The mere fact that Belgian law permits prejudgment interest while Illinois law might not is not fatal to the Belgian award. Hunt, 492 F. Supp. at 901; Somportex Ltd., 318 F. Supp. at 168. Under the Uniform Act, Illinois has the option of refusing to enforce a foreign country judgment if it determines that the judgment is contrary to its public policy. Ill. Rev.Stat. ch. 110, para. 12-621(b)(3). However, there is no indication that Illinois would consider a mere difference in law to be a sufficiently serious public policy basis to refuse recognition and enforcement of a foreign judgment. Ingersoll has suggested absolutely no reason why we should presume that Illinois would deviate from the usual approach that:
We do not need to decide whether Ingersoll's characterization of Illinois law on the appropriateness of an award of prejudgment interest in a case such as this is accurate.
Enforcement of a judgment of a foreign court based on the law of the foreign jurisdiction does not offend the public policy of the forum simply because the body of foreign law upon which the judgment is based is different from the law of the forum. . . . The very idea of a law of conflicts of laws presupposes differences in the laws of various jurisdictions and that different initial results may be obtained depending upon whether one body of law is applied or another.
Toronto-Dominion Bank v. Hall, 367 F. Supp. 1009, 1016 (E.D.Ark. 1973).
2. Exchange Rate
Ingersoll also challenges the choice of the exchange rate applied by the district court to the Belgian judgment. That judgment was, of course, originally denominated in Belgian francs. The district court applied the "judgment-day rule"; it applied the exchange rate of Belgian francs to U.S. dollars on the day of the entry of its judgment, July 3, 1986.
We agree with the district court that, on this issue, it "must apply the currency conversion rule employed by the courts of the state in which the action was brought." Newmont Mines Ltd. v. Hanover Ins. Co., 784 F.2d 127, 138 (2d Cir. 1986). The parties were unable to cite any Illinois authority with respect to the appropriate conversion rate to the district court. Under these circumstances, we can hardly fault the district court for assuming that Illinois would follow the widely accepted practice of employing the judgment-day rule when, as here, the breach occurred in the foreign country and the cause of action originally accrued there. See Shaw, Savill, Albion Co. v. The Fredericksburg, 189 F.2d 952, 955 (2d Cir. 1951); Cronel Watch, S.A. v. Peterson State Bank, 565 F. Supp. 259, 262 n. 3 (N.D.Ill. 1983); Laminoirs-Trefileries-Cableries De Lens, S.A. v. Southwire Co., 484 F. Supp. 1063, 1070 (N.D.Ga. 1980). See generally In re Good Hope Chem. Corp., 747 F.2d 806, 812 (1st Cir. 1984), cert. denied, 471 U.S. 1102, 105 S.Ct. 2328, 85 L.Ed.2d 845 (1985).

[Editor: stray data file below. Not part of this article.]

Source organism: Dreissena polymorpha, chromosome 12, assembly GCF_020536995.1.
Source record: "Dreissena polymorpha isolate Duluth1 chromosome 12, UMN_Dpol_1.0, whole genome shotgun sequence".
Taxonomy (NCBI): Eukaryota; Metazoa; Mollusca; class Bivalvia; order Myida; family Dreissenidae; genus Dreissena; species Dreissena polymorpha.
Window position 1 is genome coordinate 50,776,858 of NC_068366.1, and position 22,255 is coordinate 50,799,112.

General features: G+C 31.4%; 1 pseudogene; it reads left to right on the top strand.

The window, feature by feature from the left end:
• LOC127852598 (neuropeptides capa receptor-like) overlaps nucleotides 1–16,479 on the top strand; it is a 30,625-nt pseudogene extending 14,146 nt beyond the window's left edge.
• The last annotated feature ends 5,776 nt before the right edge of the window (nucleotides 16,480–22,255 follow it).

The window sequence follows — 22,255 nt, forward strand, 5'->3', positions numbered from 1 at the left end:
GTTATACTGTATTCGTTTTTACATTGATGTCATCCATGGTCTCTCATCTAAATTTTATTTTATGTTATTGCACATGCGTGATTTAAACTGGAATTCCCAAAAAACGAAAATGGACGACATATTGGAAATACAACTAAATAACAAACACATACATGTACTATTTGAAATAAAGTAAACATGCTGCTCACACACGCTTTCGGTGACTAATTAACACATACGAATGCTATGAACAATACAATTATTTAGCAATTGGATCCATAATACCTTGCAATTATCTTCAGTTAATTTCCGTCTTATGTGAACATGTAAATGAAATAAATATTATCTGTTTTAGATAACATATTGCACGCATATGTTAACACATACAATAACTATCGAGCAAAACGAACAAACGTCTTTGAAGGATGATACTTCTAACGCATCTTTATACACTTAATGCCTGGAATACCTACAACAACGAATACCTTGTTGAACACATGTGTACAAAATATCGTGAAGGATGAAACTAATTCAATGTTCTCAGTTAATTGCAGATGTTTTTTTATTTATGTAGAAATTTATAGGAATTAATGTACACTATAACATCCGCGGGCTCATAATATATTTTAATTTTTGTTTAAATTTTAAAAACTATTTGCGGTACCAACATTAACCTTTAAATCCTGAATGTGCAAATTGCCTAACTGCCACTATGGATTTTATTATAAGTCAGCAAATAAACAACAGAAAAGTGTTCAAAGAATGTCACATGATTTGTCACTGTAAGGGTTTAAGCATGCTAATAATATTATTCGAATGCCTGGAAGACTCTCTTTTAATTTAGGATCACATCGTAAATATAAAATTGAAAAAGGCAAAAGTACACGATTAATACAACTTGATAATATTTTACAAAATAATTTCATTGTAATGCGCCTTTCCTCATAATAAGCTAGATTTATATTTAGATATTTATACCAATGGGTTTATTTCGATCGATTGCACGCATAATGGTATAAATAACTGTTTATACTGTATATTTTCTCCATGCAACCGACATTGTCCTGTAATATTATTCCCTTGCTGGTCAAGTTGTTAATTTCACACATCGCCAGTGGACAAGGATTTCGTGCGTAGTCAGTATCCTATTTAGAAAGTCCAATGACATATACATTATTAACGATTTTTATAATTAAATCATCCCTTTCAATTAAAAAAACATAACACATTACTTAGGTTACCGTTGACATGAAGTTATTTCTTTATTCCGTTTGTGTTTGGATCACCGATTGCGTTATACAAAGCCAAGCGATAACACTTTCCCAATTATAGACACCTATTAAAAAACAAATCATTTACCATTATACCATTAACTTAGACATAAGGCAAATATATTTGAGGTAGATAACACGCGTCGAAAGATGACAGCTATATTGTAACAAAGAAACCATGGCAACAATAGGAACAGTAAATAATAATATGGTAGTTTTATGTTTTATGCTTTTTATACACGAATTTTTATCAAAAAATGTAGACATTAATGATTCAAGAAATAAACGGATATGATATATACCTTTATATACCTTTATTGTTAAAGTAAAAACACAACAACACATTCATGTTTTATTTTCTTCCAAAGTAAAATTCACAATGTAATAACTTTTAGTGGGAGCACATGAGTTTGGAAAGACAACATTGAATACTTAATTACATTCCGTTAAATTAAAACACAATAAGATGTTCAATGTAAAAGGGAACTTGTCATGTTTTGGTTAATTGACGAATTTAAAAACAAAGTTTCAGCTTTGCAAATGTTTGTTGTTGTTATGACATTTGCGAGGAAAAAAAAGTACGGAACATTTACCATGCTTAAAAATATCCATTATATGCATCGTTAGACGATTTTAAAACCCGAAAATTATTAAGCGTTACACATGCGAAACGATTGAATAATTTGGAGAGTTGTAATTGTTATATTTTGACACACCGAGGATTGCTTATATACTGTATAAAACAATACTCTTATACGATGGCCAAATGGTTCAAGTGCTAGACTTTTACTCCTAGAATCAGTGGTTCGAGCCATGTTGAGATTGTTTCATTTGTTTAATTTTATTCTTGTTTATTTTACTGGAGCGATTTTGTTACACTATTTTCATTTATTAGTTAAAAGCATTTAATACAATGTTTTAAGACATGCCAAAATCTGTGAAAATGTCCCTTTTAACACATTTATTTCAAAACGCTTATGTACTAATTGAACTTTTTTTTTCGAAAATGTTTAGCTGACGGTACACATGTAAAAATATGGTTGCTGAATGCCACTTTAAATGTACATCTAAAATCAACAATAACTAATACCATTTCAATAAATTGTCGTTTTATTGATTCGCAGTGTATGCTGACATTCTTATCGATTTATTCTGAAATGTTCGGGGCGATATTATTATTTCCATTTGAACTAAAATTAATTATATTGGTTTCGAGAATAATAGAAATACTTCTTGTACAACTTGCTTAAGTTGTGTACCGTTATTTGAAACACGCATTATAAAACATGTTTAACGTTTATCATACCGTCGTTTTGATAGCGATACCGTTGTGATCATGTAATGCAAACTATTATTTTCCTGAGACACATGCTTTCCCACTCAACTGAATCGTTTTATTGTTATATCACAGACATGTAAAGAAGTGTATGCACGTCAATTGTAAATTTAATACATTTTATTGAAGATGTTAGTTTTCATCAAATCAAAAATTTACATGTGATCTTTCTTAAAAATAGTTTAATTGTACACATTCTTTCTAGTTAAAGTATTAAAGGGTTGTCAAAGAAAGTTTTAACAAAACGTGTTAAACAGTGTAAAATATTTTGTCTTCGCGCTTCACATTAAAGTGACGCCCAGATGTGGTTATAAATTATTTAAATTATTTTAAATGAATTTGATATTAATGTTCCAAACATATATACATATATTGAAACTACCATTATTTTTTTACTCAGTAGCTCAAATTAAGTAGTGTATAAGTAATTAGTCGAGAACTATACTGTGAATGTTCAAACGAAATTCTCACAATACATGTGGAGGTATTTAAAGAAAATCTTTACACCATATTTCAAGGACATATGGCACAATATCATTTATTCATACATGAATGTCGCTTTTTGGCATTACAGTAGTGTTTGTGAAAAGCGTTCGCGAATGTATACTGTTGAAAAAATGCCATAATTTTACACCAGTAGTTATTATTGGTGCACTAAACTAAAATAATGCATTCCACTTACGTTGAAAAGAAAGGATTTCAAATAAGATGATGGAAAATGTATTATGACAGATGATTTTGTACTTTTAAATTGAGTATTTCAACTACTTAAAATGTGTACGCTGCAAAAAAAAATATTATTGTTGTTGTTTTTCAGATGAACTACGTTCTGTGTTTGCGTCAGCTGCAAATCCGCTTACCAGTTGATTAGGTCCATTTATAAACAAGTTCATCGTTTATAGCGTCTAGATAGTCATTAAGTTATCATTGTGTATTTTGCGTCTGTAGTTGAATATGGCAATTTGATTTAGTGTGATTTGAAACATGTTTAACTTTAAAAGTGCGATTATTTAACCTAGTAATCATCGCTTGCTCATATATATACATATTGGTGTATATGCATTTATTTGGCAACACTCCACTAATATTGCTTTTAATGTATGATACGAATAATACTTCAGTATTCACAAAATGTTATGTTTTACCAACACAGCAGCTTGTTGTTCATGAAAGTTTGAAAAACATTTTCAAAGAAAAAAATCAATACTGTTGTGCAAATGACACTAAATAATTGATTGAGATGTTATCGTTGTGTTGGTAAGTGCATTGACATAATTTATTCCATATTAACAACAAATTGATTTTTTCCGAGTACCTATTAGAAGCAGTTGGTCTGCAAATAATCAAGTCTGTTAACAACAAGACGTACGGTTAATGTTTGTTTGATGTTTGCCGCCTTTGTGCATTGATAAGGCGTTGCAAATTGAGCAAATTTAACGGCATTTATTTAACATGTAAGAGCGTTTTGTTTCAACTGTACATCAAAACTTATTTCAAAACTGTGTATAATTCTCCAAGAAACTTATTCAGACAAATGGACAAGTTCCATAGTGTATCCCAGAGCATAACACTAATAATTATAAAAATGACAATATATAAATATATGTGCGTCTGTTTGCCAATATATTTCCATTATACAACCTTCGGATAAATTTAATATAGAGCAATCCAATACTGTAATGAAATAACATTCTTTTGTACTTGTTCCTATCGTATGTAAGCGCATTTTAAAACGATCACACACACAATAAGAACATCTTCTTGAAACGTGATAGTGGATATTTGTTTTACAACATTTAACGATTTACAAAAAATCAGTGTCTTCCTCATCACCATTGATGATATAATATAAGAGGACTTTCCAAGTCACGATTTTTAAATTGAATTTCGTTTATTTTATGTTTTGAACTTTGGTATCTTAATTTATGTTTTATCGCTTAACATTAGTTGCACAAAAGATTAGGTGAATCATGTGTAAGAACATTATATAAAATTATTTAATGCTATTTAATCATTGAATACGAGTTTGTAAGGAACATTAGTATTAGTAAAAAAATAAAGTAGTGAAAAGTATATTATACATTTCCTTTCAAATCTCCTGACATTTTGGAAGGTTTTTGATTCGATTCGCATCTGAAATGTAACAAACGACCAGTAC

3. Ingersoll's Right to Benefit From the Set-off Awarded to the Belgian Subsidiary
Finally, we see no merit to Ingersoll's contention that it is entitled to set-off the amount that the Belgian court awarded the Belgian Subsidiary on its counterclaim against Mr. Granger. While the Belgian court made Mr. Granger's award against Ingersoll and the Belgian Subsidiary joint and several, it rendered separate judgments for Ingersoll and for the Belgian Subsidiary on their respective counterclaims against Mr. Granger. Ingersoll may seek recognition and enforcement of only its judgment.
We hold that the district court properly recognized the judgment of the Belgian court and, as such, we agree with its determination that the judgment barred, under the principles of res judicata, further litigation of Ingersoll's claim in the district court. Furthermore, we hold that Mr. Granger was entitled to prejudgment interest as required by Belgian law and that the district court's use of the judgment-day rule was appropriate under the facts of this case. Finally, we reject Ingersoll's argument that it was entitled to set-off the amount that the Belgian court awarded to its Belgian Subsidiary.